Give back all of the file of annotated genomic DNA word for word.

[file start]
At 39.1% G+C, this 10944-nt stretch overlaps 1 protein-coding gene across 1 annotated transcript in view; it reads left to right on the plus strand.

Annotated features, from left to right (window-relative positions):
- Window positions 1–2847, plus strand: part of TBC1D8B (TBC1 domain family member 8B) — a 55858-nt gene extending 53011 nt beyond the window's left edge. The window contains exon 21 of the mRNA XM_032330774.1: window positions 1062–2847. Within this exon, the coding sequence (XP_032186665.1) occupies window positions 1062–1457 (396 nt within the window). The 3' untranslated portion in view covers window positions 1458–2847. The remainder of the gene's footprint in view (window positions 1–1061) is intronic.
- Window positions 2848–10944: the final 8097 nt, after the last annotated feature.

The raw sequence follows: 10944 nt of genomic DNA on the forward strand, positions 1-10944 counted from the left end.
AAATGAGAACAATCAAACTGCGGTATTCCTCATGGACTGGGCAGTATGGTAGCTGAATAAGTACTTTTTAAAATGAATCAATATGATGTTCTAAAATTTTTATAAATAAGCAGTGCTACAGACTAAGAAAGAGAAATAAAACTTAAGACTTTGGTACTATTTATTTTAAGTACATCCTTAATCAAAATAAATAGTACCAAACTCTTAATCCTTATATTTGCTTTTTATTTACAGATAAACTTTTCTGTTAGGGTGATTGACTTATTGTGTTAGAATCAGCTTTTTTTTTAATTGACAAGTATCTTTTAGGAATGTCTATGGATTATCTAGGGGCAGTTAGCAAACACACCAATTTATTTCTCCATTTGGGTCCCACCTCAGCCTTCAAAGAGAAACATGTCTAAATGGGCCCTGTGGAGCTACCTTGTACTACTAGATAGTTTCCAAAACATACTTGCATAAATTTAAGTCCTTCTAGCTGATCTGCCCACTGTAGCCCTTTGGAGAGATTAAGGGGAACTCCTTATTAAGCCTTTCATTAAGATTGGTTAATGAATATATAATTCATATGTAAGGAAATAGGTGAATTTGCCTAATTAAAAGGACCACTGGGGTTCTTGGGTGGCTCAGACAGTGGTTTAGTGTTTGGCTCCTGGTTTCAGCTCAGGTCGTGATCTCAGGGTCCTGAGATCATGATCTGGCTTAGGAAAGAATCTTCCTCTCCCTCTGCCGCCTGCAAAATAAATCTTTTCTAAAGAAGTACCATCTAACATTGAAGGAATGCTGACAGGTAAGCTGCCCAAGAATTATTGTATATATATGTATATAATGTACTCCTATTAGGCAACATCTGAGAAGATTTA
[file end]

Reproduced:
At 39.1% G+C, this 10944-nt stretch overlaps 1 protein-coding gene across 1 annotated transcript in view; it reads left to right on the plus strand.

Annotated features, from left to right (window-relative positions):
- Window positions 1–2847, plus strand: part of TBC1D8B (TBC1 domain family member 8B) — a 55858-nt gene extending 53011 nt beyond the window's left edge. The window contains exon 21 of the mRNA XM_032330774.1: window positions 1062–2847. Within this exon, the coding sequence (XP_032186665.1) occupies window positions 1062–1457 (396 nt within the window). The 3' untranslated portion in view covers window positions 1458–2847. The remainder of the gene's footprint in view (window positions 1–1061) is intronic.
- Window positions 2848–10944: the final 8097 nt, after the last annotated feature.

The raw sequence follows: 10944 nt of genomic DNA on the forward strand, positions 1-10944 counted from the left end.
AAATGAGAACAATCAAACTGCGGTATTCCTCATGGACTGGGCAGTATGGTAGCTGAATAAGTACTTTTTAAAATGAATCAATATGATGTTCTAAAATTTTTATAAATAAGCAGTGCTACAGACTAAGAAAGAGAAATAAAACTTAAGACTTTGGTACTATTTATTTTAAGTACATCCTTAATCAAAATAAATAGTACCAAACTCTTAATCCTTATATTTGCTTTTTATTTACAGATAAACTTTTCTGTTAGGGTGATTGACTTATTGTGTTAGAATCAGCTTTTTTTTTAATTGACAAGTATCTTTTAGGAATGTCTATGGATTATCTAGGGGCAGTTAGCAAACACACCAATTTATTTCTCCATTTGGGTCCCACCTCAGCCTTCAAAGAGAAACATGTCTAAATGGGCCCTGTGGAGCTACCTTGTACTACTAGATAGTTTCCAAAACATACTTGCATAAATTTAAGTCCTTCTAGCTGATCTGCCCACTGTAGCCCTTTGGAGAGATTAAGGGGAACTCCTTATTAAGCCTTTCATTAAGATTGGTTAATGAATATATAATTCATATGTAAGGAAATAGGTGAATTTGCCTAATTAAAAGGACCACTGGGGTTCTTGGGTGGCTCAGACAGTGGTTTAGTGTTTGGCTCCTGGTTTCAGCTCAGGTCGTGATCTCAGGGTCCTGAGATCATGATCTGGCTTAGGAAAGAATCTTCCTCTCCCTCTGCCGCCTGCAAAATAAATCTTTTCTAAAGAAGTACCATCTAACATTGAAGGAATGCTGACAGGTAAGCTGCCCAAGAATTATTGTATATATATGTATATAATGTACTCCTATTAGGCAACATCTGAGAAGATTTA